150+ Canadians Day 79: Jennie Trout

Dr. Jennie Trout contributed to peace by pioneering the advancement of women in the field of medicine in Canada.  #Canada150

The names of women are conspicuously absent from the lists of famous Canadian medical pioneers. Historically, the male medical establishment was hostile to the idea of educated and paid female doctors. During the 19th century Canadian women were struggling for the mere right to practice medicine. For them, acceptance into a medical school was a major achievement. The two women most responsible for breaking down the barriers and advancing medical training for women in Canada were Emily Stowe and Jennie Kidd Trout. In 1875, Jennie Trout became the first woman licensed to practice medicine in Canada.

Born in 1841, Trout grew up on a farm near Stratford, Ontario. Upon graduation, she became a teacher in Stratford; a role she continued until she married Edward Trout in 1865. Soon after marriage she became ill for many years. When she recovered, she decided to become a physician. Her plans were encouraged by her husband, as well as by her longtime friend and mentor, Emily Stowe, who had been practicing medicine in Toronto since 1867 although she was not licensed by the Ontario College of Physicians and Surgeons.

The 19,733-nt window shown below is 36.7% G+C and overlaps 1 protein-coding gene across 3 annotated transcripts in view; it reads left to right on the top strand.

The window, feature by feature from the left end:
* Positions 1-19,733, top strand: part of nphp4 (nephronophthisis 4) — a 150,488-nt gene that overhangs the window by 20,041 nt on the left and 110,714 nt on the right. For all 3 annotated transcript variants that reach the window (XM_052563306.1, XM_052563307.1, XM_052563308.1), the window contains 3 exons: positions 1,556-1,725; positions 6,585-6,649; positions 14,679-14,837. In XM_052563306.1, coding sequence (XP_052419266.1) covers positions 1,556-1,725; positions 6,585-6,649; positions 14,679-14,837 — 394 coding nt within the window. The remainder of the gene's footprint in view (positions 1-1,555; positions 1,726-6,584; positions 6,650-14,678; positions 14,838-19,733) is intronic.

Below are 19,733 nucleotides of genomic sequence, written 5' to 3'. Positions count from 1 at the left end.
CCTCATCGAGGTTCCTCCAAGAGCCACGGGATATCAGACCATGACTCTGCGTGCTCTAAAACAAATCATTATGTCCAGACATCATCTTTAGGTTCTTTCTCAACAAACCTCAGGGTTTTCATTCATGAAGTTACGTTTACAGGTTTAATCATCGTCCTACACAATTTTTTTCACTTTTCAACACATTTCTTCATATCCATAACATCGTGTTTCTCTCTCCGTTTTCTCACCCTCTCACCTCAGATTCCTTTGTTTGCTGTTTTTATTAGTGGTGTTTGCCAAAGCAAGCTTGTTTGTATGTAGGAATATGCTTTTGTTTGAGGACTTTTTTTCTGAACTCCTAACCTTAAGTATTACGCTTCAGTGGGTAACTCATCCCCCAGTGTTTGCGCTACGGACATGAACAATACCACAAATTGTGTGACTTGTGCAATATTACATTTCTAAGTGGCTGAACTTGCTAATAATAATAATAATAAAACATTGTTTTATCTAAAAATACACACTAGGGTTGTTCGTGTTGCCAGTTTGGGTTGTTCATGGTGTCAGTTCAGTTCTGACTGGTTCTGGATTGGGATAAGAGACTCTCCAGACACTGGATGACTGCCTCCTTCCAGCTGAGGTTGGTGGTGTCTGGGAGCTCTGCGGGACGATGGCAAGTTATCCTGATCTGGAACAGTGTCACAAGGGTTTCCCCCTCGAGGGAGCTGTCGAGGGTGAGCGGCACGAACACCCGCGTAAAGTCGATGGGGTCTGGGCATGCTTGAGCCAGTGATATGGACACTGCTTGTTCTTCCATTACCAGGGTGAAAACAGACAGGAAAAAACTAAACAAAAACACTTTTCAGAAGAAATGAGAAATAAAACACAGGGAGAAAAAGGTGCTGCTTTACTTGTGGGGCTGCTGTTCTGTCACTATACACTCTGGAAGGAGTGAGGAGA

When the Toronto School of Medicine reluctantly allowed Jennie Trout and Emily Stowe to attend lectures, it was on the condition that they “make no fuss, whatever happened.” Led by the lecturers themselves, the male students jeered at the women. Obscene sketches had to be white-washed from the walls four times in the course of the lectures. Finally, Trout went to the United States for her medical education. She returned to Canada in 1875 with a medical degree from the Women’s Medical College of Pennsylvania. She went on to practice medicine at Toronto’s Therapeutic and Electrical Institute until 1882.

When poor health forced her to retire she began working toward the establishment of a Canadian women’s medical college. After a long campaign to gather support for the college, Trout had another fight to see that women could sit on the college’s board of governors. Finally, the Women’s Medical College at Kingston opened on October 2, 1883, partly supported by a large financial contribution from Trout herself. Dr. Jennie Trout opened the door for the many Canadian women doctors who came after her.

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